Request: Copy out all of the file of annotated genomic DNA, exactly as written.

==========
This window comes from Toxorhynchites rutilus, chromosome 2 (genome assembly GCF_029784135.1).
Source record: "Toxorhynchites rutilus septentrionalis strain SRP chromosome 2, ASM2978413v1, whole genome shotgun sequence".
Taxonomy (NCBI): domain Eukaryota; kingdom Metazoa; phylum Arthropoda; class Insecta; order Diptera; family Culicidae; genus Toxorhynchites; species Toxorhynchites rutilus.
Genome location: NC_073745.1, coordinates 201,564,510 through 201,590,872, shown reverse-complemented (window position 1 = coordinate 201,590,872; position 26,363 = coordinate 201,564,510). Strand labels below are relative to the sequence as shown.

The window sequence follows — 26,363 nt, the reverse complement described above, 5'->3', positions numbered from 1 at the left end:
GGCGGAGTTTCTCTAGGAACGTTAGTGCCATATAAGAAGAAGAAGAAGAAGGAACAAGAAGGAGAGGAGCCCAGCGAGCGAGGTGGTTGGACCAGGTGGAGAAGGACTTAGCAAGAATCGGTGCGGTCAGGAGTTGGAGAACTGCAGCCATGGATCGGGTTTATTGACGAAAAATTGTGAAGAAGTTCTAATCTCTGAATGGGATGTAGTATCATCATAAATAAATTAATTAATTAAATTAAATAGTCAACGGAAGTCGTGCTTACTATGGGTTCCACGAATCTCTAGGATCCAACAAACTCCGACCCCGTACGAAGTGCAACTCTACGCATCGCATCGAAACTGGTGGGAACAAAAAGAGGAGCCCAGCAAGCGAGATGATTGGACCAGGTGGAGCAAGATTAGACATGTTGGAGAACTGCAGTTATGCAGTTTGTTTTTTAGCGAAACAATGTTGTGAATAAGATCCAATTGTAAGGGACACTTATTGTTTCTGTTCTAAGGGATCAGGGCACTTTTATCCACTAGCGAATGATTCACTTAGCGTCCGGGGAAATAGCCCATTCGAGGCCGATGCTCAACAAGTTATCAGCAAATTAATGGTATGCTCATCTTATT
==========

This window comes from Toxorhynchites rutilus, chromosome 2 (genome assembly GCF_029784135.1).
Source record: "Toxorhynchites rutilus septentrionalis strain SRP chromosome 2, ASM2978413v1, whole genome shotgun sequence".
Taxonomy (NCBI): domain Eukaryota; kingdom Metazoa; phylum Arthropoda; class Insecta; order Diptera; family Culicidae; genus Toxorhynchites; species Toxorhynchites rutilus.
Genome location: NC_073745.1, coordinates 201,564,510 through 201,590,872, shown reverse-complemented (window position 1 = coordinate 201,590,872; position 26,363 = coordinate 201,564,510). Strand labels below are relative to the sequence as shown.

The window sequence follows — 26,363 nt, the reverse complement described above, 5'->3', positions numbered from 1 at the left end:
GGCGGAGTTTCTCTAGGAACGTTAGTGCCATATAAGAAGAAGAAGAAGAAGGAACAAGAAGGAGAGGAGCCCAGCGAGCGAGGTGGTTGGACCAGGTGGAGAAGGACTTAGCAAGAATCGGTGCGGTCAGGAGTTGGAGAACTGCAGCCATGGATCGGGTTTATTGACGAAAAATTGTGAAGAAGTTCTAATCTCTGAATGGGATGTAGTATCATCATAAATAAATTAATTAATTAAATTAAATAGTCAACGGAAGTCGTGCTTACTATGGGTTCCACGAATCTCTAGGATCCAACAAACTCCGACCCCGTACGAAGTGCAACTCTACGCATCGCATCGAAACTGGTGGGAACAAAAAGAGGAGCCCAGCAAGCGAGATGATTGGACCAGGTGGAGCAAGATTAGACATGTTGGAGAACTGCAGTTATGCAGTTTGTTTTTTAGCGAAACAATGTTGTGAATAAGATCCAATTGTAAGGGACACTTATTGTTTCTGTTCTAAGGGATCAGGGCACTTTTATCCACTAGCGAATGATTCACTTAGCGTCCGGGGAAATAGCCCATTCGAGGCCGATGCTCAACAAGTTATCAGCAAATTAATGGTATGCTCATCTTATT